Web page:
Digitalisation can only go so far in protecting safe navigation in busy shipping lanes with human involvement essential in guarding against electronic failure, according to a leading provider of Aids to Navigation (AtoN) in the Middle East Gulf.
While there are clear benefits associated with the advancement of digital technology and Artificial Intelligence, organisations like the Middle East Navigation Aids Service (MENAS) firmly believe that human presence remains essential, especially in cases of electronic failure onboard.
In recent years, the maritime industry has witnessed a significant shift towards digitalisation, with advanced navigation systems and automated technologies becoming prevalent on ships. While digitalisation offers numerous advantages, such as improved efficiency and enhanced safety features, MENAS highlights the inherent limitations of relying solely on electronic systems.
During the 20th IALA Conference in Brazil, Mahdi Al Mosawi (pictured), MENAS General Manager, spoke to delegates on the core challenges associated with digitalisation and how AtoN technicians navigate the current challenges in a digital world.
“Digitalisation is transforming the maritime sector, bringing unparalleled benefits in terms of navigation accuracy and operational efficiency and low cost,” he said. “However, it is crucial to acknowledge that electronic systems are not infallible. In the event of an electronic failure or malfunction, human intervention and expertise is essential to ensure the safety of vessels, crew, and cargo.”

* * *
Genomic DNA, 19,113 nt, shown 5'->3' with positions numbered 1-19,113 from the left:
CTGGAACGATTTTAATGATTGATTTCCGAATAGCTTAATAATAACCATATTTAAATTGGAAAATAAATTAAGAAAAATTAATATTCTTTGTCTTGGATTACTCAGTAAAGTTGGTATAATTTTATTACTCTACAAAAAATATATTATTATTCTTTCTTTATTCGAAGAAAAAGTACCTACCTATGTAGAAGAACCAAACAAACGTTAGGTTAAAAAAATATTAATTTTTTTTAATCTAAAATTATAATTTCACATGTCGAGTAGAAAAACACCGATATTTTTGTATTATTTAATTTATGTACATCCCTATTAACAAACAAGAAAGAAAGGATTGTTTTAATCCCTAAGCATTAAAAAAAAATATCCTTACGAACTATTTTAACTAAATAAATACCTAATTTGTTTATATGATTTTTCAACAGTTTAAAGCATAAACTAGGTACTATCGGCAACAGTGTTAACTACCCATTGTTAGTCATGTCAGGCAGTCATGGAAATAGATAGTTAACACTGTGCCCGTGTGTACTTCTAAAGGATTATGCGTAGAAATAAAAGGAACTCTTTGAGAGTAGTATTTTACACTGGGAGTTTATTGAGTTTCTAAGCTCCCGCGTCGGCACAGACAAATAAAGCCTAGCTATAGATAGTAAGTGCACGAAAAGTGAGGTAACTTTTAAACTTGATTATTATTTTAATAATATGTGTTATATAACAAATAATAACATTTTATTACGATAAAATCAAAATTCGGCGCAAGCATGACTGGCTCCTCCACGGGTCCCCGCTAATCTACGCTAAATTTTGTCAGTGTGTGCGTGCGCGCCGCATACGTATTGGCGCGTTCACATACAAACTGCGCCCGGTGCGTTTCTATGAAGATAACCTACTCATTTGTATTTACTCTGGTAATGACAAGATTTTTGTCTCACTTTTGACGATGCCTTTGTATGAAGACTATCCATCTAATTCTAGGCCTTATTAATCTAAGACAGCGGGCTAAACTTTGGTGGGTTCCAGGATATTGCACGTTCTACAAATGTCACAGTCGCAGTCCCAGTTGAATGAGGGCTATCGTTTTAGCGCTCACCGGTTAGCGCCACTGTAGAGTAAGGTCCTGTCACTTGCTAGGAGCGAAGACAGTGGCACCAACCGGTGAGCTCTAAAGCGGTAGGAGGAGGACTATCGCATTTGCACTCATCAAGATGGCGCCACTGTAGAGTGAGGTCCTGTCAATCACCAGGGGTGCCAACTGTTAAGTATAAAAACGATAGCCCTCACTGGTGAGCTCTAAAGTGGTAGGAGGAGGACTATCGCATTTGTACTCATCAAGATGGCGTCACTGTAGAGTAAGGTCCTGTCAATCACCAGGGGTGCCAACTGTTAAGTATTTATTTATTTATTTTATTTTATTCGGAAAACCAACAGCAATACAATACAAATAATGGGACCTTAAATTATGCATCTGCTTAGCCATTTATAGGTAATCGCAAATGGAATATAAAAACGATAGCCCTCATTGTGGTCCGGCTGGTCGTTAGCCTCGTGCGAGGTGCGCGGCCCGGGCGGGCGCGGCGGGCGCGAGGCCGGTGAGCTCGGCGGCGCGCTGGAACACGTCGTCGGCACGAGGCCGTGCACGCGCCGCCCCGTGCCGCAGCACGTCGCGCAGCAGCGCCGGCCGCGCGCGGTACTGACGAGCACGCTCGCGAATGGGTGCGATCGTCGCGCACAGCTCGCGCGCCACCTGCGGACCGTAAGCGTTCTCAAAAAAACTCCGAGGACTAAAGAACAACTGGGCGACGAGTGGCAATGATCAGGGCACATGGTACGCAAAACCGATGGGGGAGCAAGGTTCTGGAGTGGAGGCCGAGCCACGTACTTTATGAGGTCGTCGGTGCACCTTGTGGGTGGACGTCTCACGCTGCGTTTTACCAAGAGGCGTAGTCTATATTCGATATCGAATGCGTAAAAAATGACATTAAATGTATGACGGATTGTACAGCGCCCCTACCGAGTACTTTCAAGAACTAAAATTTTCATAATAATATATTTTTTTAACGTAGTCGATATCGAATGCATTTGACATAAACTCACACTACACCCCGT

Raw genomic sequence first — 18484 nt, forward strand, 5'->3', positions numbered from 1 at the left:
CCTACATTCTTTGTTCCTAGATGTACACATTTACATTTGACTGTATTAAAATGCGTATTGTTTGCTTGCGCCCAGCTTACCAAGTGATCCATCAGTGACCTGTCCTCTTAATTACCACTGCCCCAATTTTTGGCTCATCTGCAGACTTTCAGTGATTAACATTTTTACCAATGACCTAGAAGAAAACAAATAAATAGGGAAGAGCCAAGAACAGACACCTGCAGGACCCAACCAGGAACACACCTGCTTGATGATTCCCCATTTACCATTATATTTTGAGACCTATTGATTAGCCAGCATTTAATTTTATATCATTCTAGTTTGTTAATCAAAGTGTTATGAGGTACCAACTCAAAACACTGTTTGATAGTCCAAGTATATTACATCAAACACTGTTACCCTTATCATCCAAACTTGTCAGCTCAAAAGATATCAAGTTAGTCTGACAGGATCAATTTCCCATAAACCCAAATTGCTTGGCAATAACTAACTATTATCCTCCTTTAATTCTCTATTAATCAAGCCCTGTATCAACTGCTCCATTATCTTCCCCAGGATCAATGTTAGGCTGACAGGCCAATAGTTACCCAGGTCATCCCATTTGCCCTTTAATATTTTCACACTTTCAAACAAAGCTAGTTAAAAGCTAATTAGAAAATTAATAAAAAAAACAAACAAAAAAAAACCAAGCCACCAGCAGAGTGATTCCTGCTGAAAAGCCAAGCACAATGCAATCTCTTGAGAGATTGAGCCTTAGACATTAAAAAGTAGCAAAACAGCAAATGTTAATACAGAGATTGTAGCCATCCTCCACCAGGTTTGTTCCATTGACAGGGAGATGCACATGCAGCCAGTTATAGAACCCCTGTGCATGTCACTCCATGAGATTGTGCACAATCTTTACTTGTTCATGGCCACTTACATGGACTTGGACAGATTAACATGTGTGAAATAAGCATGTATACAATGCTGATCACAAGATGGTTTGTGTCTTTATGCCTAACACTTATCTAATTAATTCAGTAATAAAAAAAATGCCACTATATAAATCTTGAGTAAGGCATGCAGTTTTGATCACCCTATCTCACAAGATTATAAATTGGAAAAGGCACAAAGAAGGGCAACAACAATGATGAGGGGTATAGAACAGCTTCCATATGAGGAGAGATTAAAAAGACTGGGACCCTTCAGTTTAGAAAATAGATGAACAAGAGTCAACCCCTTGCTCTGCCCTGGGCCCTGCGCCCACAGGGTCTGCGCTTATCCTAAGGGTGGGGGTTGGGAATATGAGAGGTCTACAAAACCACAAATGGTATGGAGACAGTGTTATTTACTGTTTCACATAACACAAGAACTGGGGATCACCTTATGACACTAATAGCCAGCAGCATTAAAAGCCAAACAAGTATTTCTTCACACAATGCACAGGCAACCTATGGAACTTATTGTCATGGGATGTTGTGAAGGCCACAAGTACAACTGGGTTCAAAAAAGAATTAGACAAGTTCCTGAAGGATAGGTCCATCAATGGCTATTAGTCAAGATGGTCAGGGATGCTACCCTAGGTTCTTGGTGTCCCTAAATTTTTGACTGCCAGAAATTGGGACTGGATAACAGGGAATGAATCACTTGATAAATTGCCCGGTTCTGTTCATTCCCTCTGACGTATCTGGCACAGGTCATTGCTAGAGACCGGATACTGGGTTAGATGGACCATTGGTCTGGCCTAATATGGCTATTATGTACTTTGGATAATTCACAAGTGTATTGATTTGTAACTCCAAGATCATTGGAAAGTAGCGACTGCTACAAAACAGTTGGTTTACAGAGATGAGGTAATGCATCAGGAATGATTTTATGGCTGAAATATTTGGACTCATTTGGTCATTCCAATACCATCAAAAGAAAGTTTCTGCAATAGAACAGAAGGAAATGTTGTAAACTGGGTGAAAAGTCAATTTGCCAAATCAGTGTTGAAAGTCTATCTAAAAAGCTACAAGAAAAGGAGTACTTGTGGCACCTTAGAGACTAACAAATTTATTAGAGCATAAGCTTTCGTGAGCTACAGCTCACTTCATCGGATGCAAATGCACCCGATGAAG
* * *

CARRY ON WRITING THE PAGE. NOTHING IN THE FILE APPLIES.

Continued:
Accredited by IALA and Trinity House as a training organisation, MENAS emphasised the importance of well-trained technicians and AtoN engineers onboard ships who can provide maintenance to prevent AtoNs failures and accidents. In situations where electronic systems may experience glitches, technicians can make informed decisions to fill these gaps, ensuring ships navigate safely. The combination of human judgement and technological support remains a vital aspect of reliable and secure navigation.
Additionally, MENAS highlights the role of human operators in interpreting and contextualising data provided by digital systems. While automation offers real-time information and predictive analytics, it is the experience and intuition of human navigators that allow for a comprehensive understanding of complex maritime environments. These skilled professionals possess the ability to identify potential hazards, adapt to changing circumstances, and mitigate risks effectively.
Mr Al Mosawi concludes: “At MENAS, we believe that a harmonious integration of digital technologies and human expertise is the best approach to ensure the highest level of safety. While digitalisation brings undeniable advantages, it is vital to recognise that humans remain an indispensable element in maritime operations.”
As the maritime sector continues to evolve, MENAS remains at the forefront of championing the effective integration of digitalisation while recognising the crucial role of training to contribute to a safer and more secure maritime environment.